What is the best underlayment for roofing on your home? If you’re scheduling extensive repairs or new roof installation, it’s vital to consider this question. A roofer might suggest various materials given your budget and roof design. However, it’s often up to the homeowner to make the final decision.
The best underlayment for roofing includes:
To make the best decision for your home’s new roof, keep reading! Some added information about each choice ensures you’re happy with your roof for years to come. You’ll also know what to discuss with your roofing contractor when they offer their suggestions for underlayment material.
Knowing more about roofing underlayment, including its purpose and roofing installation, is helpful when it’s time to choose a material. First, note that a contractor builds a roof in layers, starting with decking. Thick plywood sheets make up this decking, attached to a home’s framing. Next, your contractor applies underlayment to that decking.
This underlayment provides added waterproofing, weather insulation, and sound insulation. Also, underlayment encourages water to run off the roof rather than puddles between shingles or tiles. This helps prevent ice dams and premature water damage. Shingles or tiles then attach over that underlayment.
There is no “best” underlayment material for roofing, as they each offer pros and cons. They also have varying price points, so of course you’ll need to consider your budget when deciding.
Also called felt paper, felt underlayment has been a popular choice with roofers for decades. Polyester and natural plant fibers soaked in bitumen or asphalt make up this material. It’s generally the most affordable of all your options.
However, due to its weight, manufacturers make felt underlayment in shorter rolls than other materials. In turn, it often takes roofers longer to install felt paper. Also, it’s prone to tearing. In turn, your contractors need to install shingles or tiles quickly, to protect felt against damage.
Peel-and-stick rubberized roofing underlayment applies quickly and easily. The rubber material provides a naturally watertight seal, encouraging water runoff. This prevents ice dams along roof eaves and premature cracks and leaks.
However, some roofers might suggest using rubberized underlayment with another material as rubber isn’t the best insulator. Synthetic or felt helps provide added temperature and sound insulation. Using more than one material provides maximum protection for the roof and interior spaces.
Synthetic is a popular choice for roof underlayment as it’s lightweight and waterproof. Also, some manufacturers print shingle installation outlines right on the underlayment facing. This makes a roofing project faster and easier on a contractor!
While synthetic isn’t always the cheapest option, its lighter weight allows manufacturers to produce it in larger rolls. In turn, installation is often faster than with felt or rubber underlayment materials. Additionally, contractors don’t need to work as quickly to cover synthetic underlayment as they do felt.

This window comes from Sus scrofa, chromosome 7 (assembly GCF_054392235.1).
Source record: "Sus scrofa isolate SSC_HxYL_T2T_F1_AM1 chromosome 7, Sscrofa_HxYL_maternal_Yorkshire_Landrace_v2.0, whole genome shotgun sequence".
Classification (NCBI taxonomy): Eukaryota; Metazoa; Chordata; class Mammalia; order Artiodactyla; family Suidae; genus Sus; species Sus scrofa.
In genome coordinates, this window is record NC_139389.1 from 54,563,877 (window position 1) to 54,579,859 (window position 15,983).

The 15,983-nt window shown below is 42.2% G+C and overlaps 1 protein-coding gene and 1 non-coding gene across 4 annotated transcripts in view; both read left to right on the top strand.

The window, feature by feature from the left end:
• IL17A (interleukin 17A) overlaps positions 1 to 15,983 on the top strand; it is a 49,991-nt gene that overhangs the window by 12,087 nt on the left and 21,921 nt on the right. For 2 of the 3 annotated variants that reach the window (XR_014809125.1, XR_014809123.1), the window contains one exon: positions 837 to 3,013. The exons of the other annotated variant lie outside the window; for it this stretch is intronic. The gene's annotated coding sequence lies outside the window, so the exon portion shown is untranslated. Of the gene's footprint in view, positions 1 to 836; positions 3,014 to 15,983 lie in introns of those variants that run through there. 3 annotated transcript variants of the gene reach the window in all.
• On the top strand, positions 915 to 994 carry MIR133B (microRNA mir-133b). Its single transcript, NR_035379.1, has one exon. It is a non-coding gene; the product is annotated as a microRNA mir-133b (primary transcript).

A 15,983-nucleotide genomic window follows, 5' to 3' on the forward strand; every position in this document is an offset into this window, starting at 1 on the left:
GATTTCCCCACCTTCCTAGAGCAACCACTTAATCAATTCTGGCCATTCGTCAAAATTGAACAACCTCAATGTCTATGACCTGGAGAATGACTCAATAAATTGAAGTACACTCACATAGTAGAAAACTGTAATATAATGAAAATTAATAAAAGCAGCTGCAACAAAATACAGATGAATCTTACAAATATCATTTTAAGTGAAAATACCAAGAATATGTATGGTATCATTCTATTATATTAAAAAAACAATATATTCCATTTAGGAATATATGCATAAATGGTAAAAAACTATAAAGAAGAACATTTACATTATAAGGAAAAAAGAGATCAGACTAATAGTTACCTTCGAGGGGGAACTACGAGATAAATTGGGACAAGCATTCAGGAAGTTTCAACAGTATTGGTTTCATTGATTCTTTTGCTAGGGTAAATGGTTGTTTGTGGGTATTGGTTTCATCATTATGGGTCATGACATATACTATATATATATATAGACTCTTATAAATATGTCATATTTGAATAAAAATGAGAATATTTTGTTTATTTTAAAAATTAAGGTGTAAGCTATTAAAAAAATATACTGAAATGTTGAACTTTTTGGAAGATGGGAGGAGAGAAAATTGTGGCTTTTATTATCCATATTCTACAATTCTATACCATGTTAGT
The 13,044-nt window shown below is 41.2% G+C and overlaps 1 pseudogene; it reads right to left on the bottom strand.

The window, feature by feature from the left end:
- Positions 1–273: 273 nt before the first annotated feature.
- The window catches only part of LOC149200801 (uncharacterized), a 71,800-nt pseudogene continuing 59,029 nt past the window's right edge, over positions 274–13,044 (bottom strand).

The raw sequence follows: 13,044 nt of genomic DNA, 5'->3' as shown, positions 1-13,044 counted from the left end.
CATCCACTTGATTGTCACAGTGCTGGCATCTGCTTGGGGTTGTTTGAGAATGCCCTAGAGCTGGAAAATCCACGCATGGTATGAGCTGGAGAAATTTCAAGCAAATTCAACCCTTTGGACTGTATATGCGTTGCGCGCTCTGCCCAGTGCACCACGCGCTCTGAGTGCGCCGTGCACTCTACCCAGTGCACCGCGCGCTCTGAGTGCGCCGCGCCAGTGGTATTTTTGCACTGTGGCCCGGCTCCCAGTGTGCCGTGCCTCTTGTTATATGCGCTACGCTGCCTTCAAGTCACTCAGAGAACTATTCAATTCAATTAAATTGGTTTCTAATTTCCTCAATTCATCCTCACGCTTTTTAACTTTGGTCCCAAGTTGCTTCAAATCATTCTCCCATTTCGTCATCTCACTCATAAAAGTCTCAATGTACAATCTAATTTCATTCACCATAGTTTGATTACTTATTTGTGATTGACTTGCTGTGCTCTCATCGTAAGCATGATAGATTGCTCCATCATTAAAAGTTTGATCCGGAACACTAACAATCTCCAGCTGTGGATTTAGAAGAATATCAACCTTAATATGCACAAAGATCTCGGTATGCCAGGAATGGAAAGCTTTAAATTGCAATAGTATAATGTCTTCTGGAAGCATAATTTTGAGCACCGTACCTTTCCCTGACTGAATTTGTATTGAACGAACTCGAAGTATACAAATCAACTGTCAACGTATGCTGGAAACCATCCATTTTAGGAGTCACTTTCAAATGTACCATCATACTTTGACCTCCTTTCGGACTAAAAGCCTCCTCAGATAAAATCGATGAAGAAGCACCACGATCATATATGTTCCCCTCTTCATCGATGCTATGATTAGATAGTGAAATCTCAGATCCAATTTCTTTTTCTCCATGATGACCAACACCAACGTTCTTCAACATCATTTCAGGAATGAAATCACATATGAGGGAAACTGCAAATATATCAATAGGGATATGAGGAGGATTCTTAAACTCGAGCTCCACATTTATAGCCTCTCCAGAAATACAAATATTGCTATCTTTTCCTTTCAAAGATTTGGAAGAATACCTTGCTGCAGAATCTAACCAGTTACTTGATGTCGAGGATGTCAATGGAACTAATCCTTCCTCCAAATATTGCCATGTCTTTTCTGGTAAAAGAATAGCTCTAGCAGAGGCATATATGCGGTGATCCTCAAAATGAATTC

After considering your budget, it’s good to choose a roof underlayment based on the roofing material, climate, and installation.
Rubber roofing underlayment is excellent for colder climates, as it prevents ice dams. What are these and how do they affect a roof? First, consider that roofs are often warmer near the center and cool around their edges. Second, during winter months, melting snow starts to roll off the roof where it should then end up in gutters.
However, those cool edges can allow water to freeze before it leaves the roof. This ice then creates a “dam,” and blocks water from rolling off the roof. That water sitting on the roof damages shingles or tiles and increases the risk of cracks and resultant leaks.
In turn, a contractor might recommend rubber roof underlayment for colder climates and especially those prone to heavy snowfall. Also, they might recommend a rubber drip edge. This refers to installing rubber underlayment just around the roof’s outer areas. A rubber underlayment around the edges helps prevent those ice dams and protects a roof overall.
Since felt paper is so heavy, manufacturers supply it in shorter rolls, as said. In turn, you can expect more trips up and down the ladder for felt underlayment installation! Roofing contractors often charge more for this added time and effort.
Synthetic underlayment is lighter, so manufacturers usually supply it in longer rolls. However, synthetic underlayment requires special nails for installation, which are usually more expensive. They also require more effort for installation.
Rubber underlayment offers an easier installation process. Many brands offer a peel-and-stick backing, so roofers don’t even need nails or staples. In turn, contractors might charge less for rubber than other materials.
In conclusion, there is no “right or wrong” answer as to the right underlayment material for your home. Consider your budget, climate, and roofing materials when deciding. Your roofing contractor can also offer excellent advice for your property as well.
The Topeka Roofers is happy to help explain the best underlayment for roofing. Hopefully, we’ve offered some great information to consider! You can also call our Topeka roofing contractors if you’re in the market for expert services. We offer FREE quotes for roof repairs and new roof installation. Additionally, we can offer advice on the best underlayment, roofing materials, and more. We also guarantee every project for quality. For more information, contact us today.